High cost of education requires urgent government intervention

Author: Andrew Bakoraho 

What you need to know:

  • Besides rising prices of genuine scholastic requirements like foods, fuel, power, capital, and salaries which proprietors relied on to hike fees, their other greedy actions of turning schools into pseudo manufacturers (providers) of school uniforms, stationery, compulsory meals, extra coaching lessons and exams, transport, loan servicing fees, and exaggerated extracurricular requirements, all of which must be purchased from the school at inflated prices ( black market) higher than market prices.

Emerging out of a two-year Covid-19 induced lockdown, schools like other businesses in other sectors, are experiencing rising operational costs which in turn are shifted to final consumers in form of hiked fees and prices for other exaggerated scholastic requirements.

Although the situation is being blamed on prolonged economic- crippling SOPs which government preferred to tame Covid-19, it should be noted that domestic prices for social services were expensive more especially in profit-driven private sector even before the pandemic hence classifying them as “services for the rich”.

Unicef, which is supporting quality education delivery in more than 30 Ugandan poorly performing districts, had its 2019 annual report indicating that only one in four children who start primary under UPE school makes it to secondary while more than 60 percent of teachers were absent in over half of all Uganda public schools.

Despite these challenges, results of Uganda National Household Survey of 2020 showed enrollment rate increased to 10.7m from 3.1m whereas literacy rate jumped to 76 percent in schools under UPE since policy introduction in 1997.

It remains Ugandans’ wish that government-aided schools continue to expand and improve the quality of education since fees and other requirements demanded by private schools are becoming unbearable.

Besides rising prices of genuine scholastic requirements like foods, fuel, power, capital, and salaries which proprietors relied on to hike fees, their other greedy actions of turning schools into pseudo manufacturers (providers) of school uniforms, stationery, compulsory meals, extra coaching lessons and exams, transport, loan servicing fees, and exaggerated extracurricular requirements, all of which must be purchased from the school at inflated prices ( black market) higher than market prices.

This requires urgent government intervention. This perhaps explains low turn up among private-school going students. Taking away the liberty of parents to buy scholastic goods at market price is worsening the already bad situation, worse still each parent suffers individually as school management of private schools never have a general meeting such challenges would be shared.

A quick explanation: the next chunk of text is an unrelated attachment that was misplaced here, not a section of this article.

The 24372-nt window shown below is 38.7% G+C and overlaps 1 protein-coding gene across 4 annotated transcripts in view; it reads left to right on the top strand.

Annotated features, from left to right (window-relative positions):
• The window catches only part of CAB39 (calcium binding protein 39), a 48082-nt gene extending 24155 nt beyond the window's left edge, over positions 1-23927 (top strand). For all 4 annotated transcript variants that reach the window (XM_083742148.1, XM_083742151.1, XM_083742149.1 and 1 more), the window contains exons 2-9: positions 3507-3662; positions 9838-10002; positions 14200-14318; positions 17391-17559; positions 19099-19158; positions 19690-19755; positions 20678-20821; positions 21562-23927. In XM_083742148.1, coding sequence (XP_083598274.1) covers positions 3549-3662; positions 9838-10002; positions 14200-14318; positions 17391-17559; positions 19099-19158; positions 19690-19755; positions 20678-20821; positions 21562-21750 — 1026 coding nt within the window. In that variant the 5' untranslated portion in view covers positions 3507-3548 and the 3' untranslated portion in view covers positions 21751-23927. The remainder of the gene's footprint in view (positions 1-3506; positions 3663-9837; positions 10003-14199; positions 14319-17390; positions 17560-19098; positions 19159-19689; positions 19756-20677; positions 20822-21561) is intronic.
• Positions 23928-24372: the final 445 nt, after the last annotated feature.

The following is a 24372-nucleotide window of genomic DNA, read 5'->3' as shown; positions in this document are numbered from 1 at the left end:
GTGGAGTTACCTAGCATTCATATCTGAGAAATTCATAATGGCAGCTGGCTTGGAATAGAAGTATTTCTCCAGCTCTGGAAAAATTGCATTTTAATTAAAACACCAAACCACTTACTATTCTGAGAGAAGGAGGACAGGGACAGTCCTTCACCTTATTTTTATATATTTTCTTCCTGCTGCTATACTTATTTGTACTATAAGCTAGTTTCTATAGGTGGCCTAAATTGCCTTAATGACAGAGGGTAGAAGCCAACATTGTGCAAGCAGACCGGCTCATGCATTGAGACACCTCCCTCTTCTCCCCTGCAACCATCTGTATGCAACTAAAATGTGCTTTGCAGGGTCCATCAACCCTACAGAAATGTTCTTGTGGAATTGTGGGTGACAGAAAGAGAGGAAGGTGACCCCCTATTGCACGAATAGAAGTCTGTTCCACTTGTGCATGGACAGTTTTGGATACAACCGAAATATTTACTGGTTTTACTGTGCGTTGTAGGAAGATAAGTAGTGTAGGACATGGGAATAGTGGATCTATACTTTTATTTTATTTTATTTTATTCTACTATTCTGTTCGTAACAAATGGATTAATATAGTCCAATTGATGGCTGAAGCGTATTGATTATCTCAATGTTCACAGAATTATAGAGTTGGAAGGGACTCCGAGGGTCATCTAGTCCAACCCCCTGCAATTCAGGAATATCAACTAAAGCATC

Additionally, exploiting liberalised space and less stringent education policy on key facilities required starting a school, shrewd but insensitive citizens are turning residential homes into mini nurseries and schools. As substandard as they appear, without key facilities like enough space, firefighting equipment, health neighboring environment, and competent teachers, have, however, attracted pupils/ students from fast urbanizing communities because of the transport cost involved in taking students to known public schools.

With an additional of almost 1.4 million children to our population annually due to high birthrates, and congestion in unplanned fast urbanising communities, government-aided schools do not only need to increase space but new schools in new communities should be built. Finally, government as a policy designer and regulator remains largely responsible to device practical interventions to check various erosive currency - value inflationary pressures driving prices of goods and services crazy - not only in social sectors but in the entire economy.

Such price stabilisers include increasing investment in food processing and storage facilities so that perishable foods are safeguarded for scarcity periods when prices shoot high. This practically limits exporting them at give-way prices during harvesting season. With effective storage, farmers who want quick cash should through their formal groups use warehouse receipt system introduced a few years ago.

Construction of new public schools in new communities and recruitment of competent staff, increased supervision of head teachers and board of governors of public institutions, stringent education policy free of corruption, connivance, and incompetence would help save students from risky entrepreneurs of private schools exposing students to danger of death.

Besides tax reliefs, Central Bank through its monitory tool of selective credit control should lend commercial banks at low interest rates and direct them to equally prioritise education, agriculture or health with cheap loans. Government should require proprietors of private schools during registration not to force parents to buy scholastic merchandise from the school. Buying should be optional.

Mr Andrew Bakoraho is a writer advocate for good governance
[email protected]

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